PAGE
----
Mongolia is at a turning point in its history. For decades, much of the population lived nomadically. They moved about with the changing seasons in search of food and pasture for their animals. Yet Mongolia has since experienced a period of rapid urbanization. Following the end of the socialist regime in the early nineties, the country has made significant development progress. For example, Mongolia ranks 90th out of 188 countries on the UNDP’s 2015 Human Development Index. The country also holds extensive reserves of copper, gold, oil, and coal - exports of which are its primary source of revenue.
The future for Mongolia looks bright, with nearly 45% of the population under the age of 24. Yet their potential has not yet been fully harnessed. In particular, they face many barriers to successfully transitioning from school into the workplace. Rural youth in particular, who make up 36% of the overall youth population, are on average less educated than their urban peers. They also often hold insecure, unskilled jobs in the informal economy which offer low pay and little in the way of social security or benefits.
For young women, Mongolia has taken considerable strides toward greater gender equality. Women outnumber men in school attendance across all ages from seven to 22. Women also actively participate in social and economic spheres. However, they are significantly underrepresented in power-sharing and decision-making roles. The persistence of widespread gender stereotypes has also resulted in gender disparities in terms of poverty, vulnerability, and economic opportunities. Their participation in unpaid work is higher than men, even though there is gender parity in formal employment.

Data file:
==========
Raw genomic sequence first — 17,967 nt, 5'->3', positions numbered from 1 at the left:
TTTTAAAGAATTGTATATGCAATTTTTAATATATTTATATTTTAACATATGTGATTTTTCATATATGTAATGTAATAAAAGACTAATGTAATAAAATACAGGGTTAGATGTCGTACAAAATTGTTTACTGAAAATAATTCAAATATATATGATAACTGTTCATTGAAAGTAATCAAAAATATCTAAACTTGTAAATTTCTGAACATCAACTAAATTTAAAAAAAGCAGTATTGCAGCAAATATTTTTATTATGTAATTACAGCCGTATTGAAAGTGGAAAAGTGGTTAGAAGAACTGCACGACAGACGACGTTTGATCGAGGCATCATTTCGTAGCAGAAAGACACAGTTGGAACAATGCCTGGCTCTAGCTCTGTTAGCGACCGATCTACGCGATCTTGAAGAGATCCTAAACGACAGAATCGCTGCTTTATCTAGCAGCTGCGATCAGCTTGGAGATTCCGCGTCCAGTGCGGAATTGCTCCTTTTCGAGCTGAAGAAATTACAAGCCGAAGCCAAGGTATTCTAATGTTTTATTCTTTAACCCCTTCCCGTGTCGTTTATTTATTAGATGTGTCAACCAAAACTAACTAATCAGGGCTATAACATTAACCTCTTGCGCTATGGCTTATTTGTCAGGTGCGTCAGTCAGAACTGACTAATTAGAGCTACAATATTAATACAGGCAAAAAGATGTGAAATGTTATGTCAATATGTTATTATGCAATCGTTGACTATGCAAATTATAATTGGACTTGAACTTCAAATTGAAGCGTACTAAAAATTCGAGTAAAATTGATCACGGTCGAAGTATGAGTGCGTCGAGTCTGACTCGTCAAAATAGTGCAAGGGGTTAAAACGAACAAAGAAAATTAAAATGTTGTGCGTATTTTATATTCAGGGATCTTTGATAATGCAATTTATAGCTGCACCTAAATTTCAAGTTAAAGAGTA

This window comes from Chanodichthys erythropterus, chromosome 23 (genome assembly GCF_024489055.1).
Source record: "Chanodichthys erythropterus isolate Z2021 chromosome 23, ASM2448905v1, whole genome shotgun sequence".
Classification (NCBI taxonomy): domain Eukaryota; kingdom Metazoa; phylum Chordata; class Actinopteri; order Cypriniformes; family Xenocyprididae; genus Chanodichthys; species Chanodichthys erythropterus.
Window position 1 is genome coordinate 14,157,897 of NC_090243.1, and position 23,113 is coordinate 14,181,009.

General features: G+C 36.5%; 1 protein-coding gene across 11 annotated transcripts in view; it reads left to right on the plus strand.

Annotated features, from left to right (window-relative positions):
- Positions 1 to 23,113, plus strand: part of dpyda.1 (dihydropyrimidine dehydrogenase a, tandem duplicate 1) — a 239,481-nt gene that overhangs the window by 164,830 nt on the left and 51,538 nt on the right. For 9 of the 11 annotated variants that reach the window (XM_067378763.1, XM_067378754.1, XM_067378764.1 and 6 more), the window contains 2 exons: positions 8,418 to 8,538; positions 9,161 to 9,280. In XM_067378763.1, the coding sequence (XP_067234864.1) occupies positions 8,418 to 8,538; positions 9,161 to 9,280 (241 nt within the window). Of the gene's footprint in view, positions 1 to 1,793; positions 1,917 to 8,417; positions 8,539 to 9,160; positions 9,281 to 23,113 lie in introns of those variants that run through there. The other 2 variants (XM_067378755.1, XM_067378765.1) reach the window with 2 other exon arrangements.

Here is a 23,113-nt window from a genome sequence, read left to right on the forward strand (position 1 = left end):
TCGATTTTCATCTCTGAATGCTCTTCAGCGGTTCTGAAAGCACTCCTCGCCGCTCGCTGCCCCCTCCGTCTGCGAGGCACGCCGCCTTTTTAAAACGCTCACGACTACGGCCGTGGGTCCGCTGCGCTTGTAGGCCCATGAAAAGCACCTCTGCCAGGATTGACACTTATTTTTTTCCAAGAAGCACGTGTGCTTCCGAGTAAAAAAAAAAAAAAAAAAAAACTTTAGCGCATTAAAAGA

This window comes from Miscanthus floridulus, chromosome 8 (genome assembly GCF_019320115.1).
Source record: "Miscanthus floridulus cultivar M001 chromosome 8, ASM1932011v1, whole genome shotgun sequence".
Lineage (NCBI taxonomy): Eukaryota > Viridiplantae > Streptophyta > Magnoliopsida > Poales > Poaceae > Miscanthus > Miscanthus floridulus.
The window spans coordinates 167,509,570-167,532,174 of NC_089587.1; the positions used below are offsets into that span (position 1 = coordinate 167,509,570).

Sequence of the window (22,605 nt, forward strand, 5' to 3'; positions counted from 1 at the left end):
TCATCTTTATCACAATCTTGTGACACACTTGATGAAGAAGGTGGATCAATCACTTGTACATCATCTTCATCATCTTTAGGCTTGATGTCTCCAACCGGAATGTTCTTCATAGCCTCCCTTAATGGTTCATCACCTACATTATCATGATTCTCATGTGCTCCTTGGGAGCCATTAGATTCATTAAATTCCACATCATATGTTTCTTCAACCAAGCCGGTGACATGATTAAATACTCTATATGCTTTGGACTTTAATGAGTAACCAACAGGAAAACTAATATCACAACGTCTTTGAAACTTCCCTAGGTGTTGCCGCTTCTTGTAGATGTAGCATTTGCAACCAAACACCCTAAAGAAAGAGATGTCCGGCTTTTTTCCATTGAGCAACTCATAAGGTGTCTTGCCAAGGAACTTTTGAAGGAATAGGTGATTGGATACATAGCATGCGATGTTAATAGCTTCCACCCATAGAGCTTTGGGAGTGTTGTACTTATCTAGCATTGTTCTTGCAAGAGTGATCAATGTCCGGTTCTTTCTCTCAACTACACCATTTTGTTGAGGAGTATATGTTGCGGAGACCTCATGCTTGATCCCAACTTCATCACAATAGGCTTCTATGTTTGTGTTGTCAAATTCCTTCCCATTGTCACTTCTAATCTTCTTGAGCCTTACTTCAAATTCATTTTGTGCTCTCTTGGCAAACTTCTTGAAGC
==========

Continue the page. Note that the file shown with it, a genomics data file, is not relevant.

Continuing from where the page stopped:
In Mongolia, we partner with like-minded organizations and the Mongolian government to increase and improve the economic opportunities available to youth and women as their active participation in the economy and society will be key to ensuring continued, sustainable growth for the country.
In Mongolia, the Uniterra program, jointly operated by WUSC and CECI, uses a market systems approach to enhance economic opportunities for women and youth. This work is focused on two of Mongolia’s growing economic sub-sectors: fibre processing (cashmere, yak, camel, and sheep’s wool) and residential construction (including Canadian wood-frame housing construction). Throughout our work with local actors, we strive to facilitate stronger linkages between partners to help them tackle economic and social patterns of inequality, exclusion, and the social fragmentation of women and youth.
Also in Mongolia, WUSC and CESO are providing technical assistance to the Mongolian Government through the Mongolia: Enhancing Resource management through Institutional Transformation (MERIT) initiative. With the support of skilled Canadian volunteers, we seek to support the Mongolian Government in their efforts to improve management of their export-led growth, protect their environment and natural assets, and ensure equitable sharing of benefits among citizens, particularly women and youth.
WUSC has been operating in Mongolia since 2015.